Why Do Cats Like Catnip

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As a responsible cat owner, you’ve probably treated your feline friend to one of those catnip-infused interactive toys and watched them go nuts for a while.

This reaction made you wonder ‘why do cats like catnip so much. Well, to explain it in simple terms, cats like catnip because it makes them feel good.

Continue reading through this guide to learn more intriguing facts about catnip, why our feline friends go crazy over it, and what to do if your cat doesn’t seem to react.

What Is Catnip?

Catnip, also known as Nepeta Cataria, is a herb in the mint family native to Central Asia, Europe, and the Middle East.

This herb has long been associated with cats, thanks to its active compound known as, nepetalactone which is responsible for the euphoric reaction in cats.

A brown cat in catnip plant
Image Credit: kingstondekater from Instagram

This active compound is an essential oil and can be found in the plant’s leaves, stems, and seeds. Cats can intensify the release of nepetalactone by bruising, chewing, or rubbing against a catnip plant.

Why Do Cats Like Catnip?

Cats love catnip because it gets them high with euphoric responses that change their mood, behavior, and feelings.

Scientists and researchers aren’t 100% sure why this happens, but many people believe cats respond to nepetalactone as though it is a feline pheromone.

It has been said that the active ingredient in catnip, nepetalactone, acts like the pheromones used by cats to communicate or mark territories.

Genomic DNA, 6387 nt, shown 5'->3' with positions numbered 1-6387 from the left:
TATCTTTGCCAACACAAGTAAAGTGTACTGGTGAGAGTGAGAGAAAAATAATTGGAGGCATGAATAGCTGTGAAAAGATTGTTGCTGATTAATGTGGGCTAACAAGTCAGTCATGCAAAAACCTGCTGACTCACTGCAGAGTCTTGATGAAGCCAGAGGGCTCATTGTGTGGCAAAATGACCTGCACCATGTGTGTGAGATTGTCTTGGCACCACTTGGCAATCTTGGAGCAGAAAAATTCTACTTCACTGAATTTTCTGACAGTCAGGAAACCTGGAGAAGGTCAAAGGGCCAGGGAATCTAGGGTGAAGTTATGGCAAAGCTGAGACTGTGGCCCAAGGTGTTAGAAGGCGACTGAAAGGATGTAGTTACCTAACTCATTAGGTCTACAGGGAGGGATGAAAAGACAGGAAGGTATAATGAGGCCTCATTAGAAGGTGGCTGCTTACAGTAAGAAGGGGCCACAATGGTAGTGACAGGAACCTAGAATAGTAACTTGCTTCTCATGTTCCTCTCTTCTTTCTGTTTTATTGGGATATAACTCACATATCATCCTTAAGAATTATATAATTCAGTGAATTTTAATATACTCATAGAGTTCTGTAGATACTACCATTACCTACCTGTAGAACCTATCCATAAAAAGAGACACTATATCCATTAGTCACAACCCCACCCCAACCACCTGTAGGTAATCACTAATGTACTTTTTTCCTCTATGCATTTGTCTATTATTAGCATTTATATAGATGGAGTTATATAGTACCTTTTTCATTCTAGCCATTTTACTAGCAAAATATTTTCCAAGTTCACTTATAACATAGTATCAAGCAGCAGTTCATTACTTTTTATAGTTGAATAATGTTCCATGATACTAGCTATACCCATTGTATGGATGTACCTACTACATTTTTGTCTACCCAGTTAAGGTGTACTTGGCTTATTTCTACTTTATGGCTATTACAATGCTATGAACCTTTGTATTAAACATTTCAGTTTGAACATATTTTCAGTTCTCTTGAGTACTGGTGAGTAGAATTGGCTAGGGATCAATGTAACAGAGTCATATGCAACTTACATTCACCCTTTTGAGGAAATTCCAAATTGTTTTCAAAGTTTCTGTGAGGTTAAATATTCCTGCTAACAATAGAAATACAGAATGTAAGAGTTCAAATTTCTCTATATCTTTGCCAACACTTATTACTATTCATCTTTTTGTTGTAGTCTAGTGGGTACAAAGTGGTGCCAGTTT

These pheromones are also related to getting female cats on heat, therefore causing an almost automatic response in cats.

When a cat smells catnip, their sensory neurons detect the nepetalactone molecule, which binds to the receptors on the sensory neurons lining the cat’s nose.

This action alone is responsible for the sensory neurons to stimulate activity in the reward center in the cat’s brain.

The neurological cascade of a cat on catnip is very prompt, producing a concise but intense sense of euphoria. The effects always come out as playful antics and vocalizations and sometimes drooling.

Do All Cats Respond to Catnip?

The most exciting thing about catnip is that it doesn’t have the same effect on all cats. Some cats can get high on catnip, others become more relaxed, while others show no effects at all.

It is believed that about 50-70% of the cat population show a response to catnip because of a genetic influence. About 30% of cats don’t show any effects of catnip at all.

The reaction, or lack of it, to catnip, is genetic and thus passed from kitty parents to kittens. Also, kittens at first don’t exhibit the reaction to the catnip until they become about 6 to 8 months old.

A cat pose for a photo in front of dried catnip
Image Credit: obiwanfloo from Instagram

Other members of the larger cat family are also known to react to this frenzy herb. Wild cats, lions, leopards, and tigers are all likely to succumb to the euphoric effects of catnip.

So, don’t worry if your feline friend seems less than enthused by this plant, it does not mean there’s anything wrong with them. Instead, some cats just don’t have the genetic material to appreciate it.